An American Ambassador Who Plunged Into Arab Life – NYTimes.com

Its worth exploring what made J. Christopher Stevens such a great diplomat:

 A northern Californian with a toothy grin, he had a passion for the Arab world and its language, and he went out of his way to use it, whether with officials or shopkeepers, in an effort to show respect.

In his willingness to allow others to be heard, even when he had an important message to impart, Mr. Stevens was an unusual American diplomat, friends and colleagues say. He allowed himself to be governed by the habits, proprieties and slower pace of the Arab world.

As another who knew him observes:

John Bell, an Arabic-speaking former Canadian diplomat, knew Mr. Stevens when they were young political officers together in Syria, and later in Jerusalem. “He was a consummate professional, calm and deliberative, with a real sensitivity to the Arab world,” Mr. Bell said. “He was good on the ground, and he had a way about him that endeared him to a lot of people; he listened to a lot of people and was not highly opinionated. And that made him a good and unusual American diplomat.”

And yet another:

Another friend in Jerusalem, Noga Tarnopolsky, a journalist, remembers Mr. Stevens as “the ideal of what you want when you meet a diplomat; he was a complete anomaly,” she said. “Wherever he was living, he was able to let go of everything else and live that place completely.”

via An American Ambassador Who Plunged Into Arab Life – NYTimes.com.

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4 thoughts on “An American Ambassador Who Plunged Into Arab Life – NYTimes.com

  1. Ankit Lohani says:

    This is a great loss not only for America but for everyone who wish and pray for peace and prosperity in the Arab world. There are a brave few who dare to go out from the shelter of home to a hostile region with a vision to mitigate the chaos . This is a prime example of miscommunication and calls for an effort to spread the voice of goodwill and love that America has for the Arab world.

    In the meantime, it also calls for a better security for all the brave diplomats and journalists who risk their lives on the front line.

  2. I am impressed. Granted, those that have passed on to get a little glorified in the memories of them. I still feel a great respect for this diplomat. It mentions a multiple times in the article that there are few people that would be willing to do what Chris did. I admire him for that. Also, for his ability to not only do his job, but to love it. Even while in dangerous situations he wished that he could go and connect with the people. This amazes me. It is almost as if that he is a missionary diplomat.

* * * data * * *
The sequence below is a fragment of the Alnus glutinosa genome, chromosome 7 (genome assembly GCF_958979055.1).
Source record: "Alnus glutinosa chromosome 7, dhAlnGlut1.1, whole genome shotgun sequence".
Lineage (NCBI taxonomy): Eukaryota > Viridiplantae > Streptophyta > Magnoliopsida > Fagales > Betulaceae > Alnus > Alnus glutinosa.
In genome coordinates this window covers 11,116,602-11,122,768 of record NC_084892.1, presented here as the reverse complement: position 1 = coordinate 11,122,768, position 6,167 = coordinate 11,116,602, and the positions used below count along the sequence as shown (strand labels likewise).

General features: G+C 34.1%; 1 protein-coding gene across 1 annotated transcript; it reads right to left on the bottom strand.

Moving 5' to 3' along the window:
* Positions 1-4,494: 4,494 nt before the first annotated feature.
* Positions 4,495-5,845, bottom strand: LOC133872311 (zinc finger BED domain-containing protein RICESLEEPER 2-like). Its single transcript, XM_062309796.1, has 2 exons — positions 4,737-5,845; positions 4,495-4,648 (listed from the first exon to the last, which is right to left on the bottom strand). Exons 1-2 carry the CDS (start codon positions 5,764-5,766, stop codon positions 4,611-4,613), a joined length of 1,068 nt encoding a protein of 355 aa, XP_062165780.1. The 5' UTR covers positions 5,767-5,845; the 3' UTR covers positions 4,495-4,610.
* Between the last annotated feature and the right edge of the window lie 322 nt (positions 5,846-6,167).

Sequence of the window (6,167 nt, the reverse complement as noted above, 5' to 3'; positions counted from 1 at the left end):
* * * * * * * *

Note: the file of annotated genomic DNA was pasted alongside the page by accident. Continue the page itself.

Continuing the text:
We see different cases, even in recent times, where the lives of diplomats in foreign lands are put at risk. http://rendezvous.blogs.nytimes.com/2012/09/04/in-harms-way-in-pakistan-diplomats-are-targets-too/
    This job requires courage. I respect Chris Steven in his demonstration of courage in his diplomacy.

  3. zoyakrup says:

    Mr. Stevens seemed to be a very successful and loved diplomat. I particularly like the first account of Mr. Stevens because it shows that he had an understanding of the Arab culture and an understanding of the the language which aided him to be as successful as he was. The Arab people in the country he worked were very fond of him. Mr. Stevens had courage, but, in my opinion, courage was not the reason he worked in the Middle East. To be the diplomat he was the key element was passion. Passion for the culture and language of the country you are in, makes one successful wherever they may go.

    http://imgur.com/a/tlCyI (the 8th picture)

  4. carlosalett says:

    This article I’m linking is a few days old, but it raises an interesting point that I heard when the Batman shootings in Aurora happened.
    The link begins by focusing on the “sorry America” demonstrations Zoya talks about, but then goes on to argue that they do not accurately express the sentiment of the region. But what I began musing about was the role of the media in this debacle.

    It began with a stupid and tasteless YouTube video, spread to enough homes and even caused a handful of deaths. I’m willing to bet that most of the rioters were not accurately informed of the video – and the media coverage is what sparked the protests in the almost one dozen Arab countries that had anti American demonstrations. The argument made during the Aurora shootings is that the media should stay away from too much coverage of such violent events because they incite copycats; that seems to at least have been an influence here.
    Contrast that with Mr. Stevens who became known not through any media campaign, but by his love of the culture and genuine care for the people.

    It was interesting to me how a message of ignorance and miscommunication spread so quickly through the media and how it managed to tear down decades of slow, careful work in building bridges and reaching out across cultural differences.

    http://www.dailymail.co.uk/news/article-2203026/Sorry-America-Libyan-protestors-tout-pro-America-posters-day-U-S-Ambassador-killed–angry-mobs-storming-embassies-Middle-East.html

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